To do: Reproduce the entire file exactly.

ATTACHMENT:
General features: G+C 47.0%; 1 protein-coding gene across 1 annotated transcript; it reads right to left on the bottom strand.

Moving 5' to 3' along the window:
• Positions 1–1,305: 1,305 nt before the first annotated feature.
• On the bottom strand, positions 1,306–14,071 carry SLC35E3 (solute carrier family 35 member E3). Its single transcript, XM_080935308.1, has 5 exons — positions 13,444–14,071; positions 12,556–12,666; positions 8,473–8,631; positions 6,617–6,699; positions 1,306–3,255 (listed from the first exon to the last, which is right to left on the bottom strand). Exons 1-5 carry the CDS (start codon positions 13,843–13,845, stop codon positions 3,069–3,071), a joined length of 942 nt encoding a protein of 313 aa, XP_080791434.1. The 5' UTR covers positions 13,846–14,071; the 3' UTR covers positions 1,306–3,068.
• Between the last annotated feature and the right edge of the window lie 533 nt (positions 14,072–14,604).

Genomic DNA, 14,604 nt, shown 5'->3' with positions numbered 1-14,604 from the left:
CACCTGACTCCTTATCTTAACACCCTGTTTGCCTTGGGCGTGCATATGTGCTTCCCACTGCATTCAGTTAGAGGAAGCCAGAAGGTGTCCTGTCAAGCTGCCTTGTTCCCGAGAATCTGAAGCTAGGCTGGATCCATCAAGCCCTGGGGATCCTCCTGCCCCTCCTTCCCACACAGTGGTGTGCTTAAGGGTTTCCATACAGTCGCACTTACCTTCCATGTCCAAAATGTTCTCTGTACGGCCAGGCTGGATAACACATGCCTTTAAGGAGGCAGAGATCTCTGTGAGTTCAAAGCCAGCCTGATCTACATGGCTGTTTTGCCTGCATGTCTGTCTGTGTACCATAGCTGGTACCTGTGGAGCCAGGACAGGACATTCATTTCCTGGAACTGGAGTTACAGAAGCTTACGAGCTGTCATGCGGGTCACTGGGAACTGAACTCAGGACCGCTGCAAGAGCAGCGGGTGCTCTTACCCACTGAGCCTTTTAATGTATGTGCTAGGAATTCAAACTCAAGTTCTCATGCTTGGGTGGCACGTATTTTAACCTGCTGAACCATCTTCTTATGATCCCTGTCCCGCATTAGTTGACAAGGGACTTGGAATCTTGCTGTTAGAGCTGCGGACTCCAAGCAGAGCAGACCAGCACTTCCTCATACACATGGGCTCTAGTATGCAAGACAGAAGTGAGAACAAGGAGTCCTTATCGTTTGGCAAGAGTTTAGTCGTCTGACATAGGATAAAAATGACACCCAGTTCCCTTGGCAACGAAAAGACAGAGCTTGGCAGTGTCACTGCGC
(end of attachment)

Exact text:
General features: G+C 47.0%; 1 protein-coding gene across 1 annotated transcript; it reads right to left on the bottom strand.

Moving 5' to 3' along the window:
• Positions 1–1,305: 1,305 nt before the first annotated feature.
• On the bottom strand, positions 1,306–14,071 carry SLC35E3 (solute carrier family 35 member E3). Its single transcript, XM_080935308.1, has 5 exons — positions 13,444–14,071; positions 12,556–12,666; positions 8,473–8,631; positions 6,617–6,699; positions 1,306–3,255 (listed from the first exon to the last, which is right to left on the bottom strand). Exons 1-5 carry the CDS (start codon positions 13,843–13,845, stop codon positions 3,069–3,071), a joined length of 942 nt encoding a protein of 313 aa, XP_080791434.1. The 5' UTR covers positions 13,846–14,071; the 3' UTR covers positions 1,306–3,068.
• Between the last annotated feature and the right edge of the window lie 533 nt (positions 14,072–14,604).

Genomic DNA, 14,604 nt, shown 5'->3' with positions numbered 1-14,604 from the left:
CACCTGACTCCTTATCTTAACACCCTGTTTGCCTTGGGCGTGCATATGTGCTTCCCACTGCATTCAGTTAGAGGAAGCCAGAAGGTGTCCTGTCAAGCTGCCTTGTTCCCGAGAATCTGAAGCTAGGCTGGATCCATCAAGCCCTGGGGATCCTCCTGCCCCTCCTTCCCACACAGTGGTGTGCTTAAGGGTTTCCATACAGTCGCACTTACCTTCCATGTCCAAAATGTTCTCTGTACGGCCAGGCTGGATAACACATGCCTTTAAGGAGGCAGAGATCTCTGTGAGTTCAAAGCCAGCCTGATCTACATGGCTGTTTTGCCTGCATGTCTGTCTGTGTACCATAGCTGGTACCTGTGGAGCCAGGACAGGACATTCATTTCCTGGAACTGGAGTTACAGAAGCTTACGAGCTGTCATGCGGGTCACTGGGAACTGAACTCAGGACCGCTGCAAGAGCAGCGGGTGCTCTTACCCACTGAGCCTTTTAATGTATGTGCTAGGAATTCAAACTCAAGTTCTCATGCTTGGGTGGCACGTATTTTAACCTGCTGAACCATCTTCTTATGATCCCTGTCCCGCATTAGTTGACAAGGGACTTGGAATCTTGCTGTTAGAGCTGCGGACTCCAAGCAGAGCAGACCAGCACTTCCTCATACACATGGGCTCTAGTATGCAAGACAGAAGTGAGAACAAGGAGTCCTTATCGTTTGGCAAGAGTTTAGTCGTCTGACATAGGATAAAAATGACACCCAGTTCCCTTGGCAACGAAAAGACAGAGCTTGGCAGTGTCACTGCGC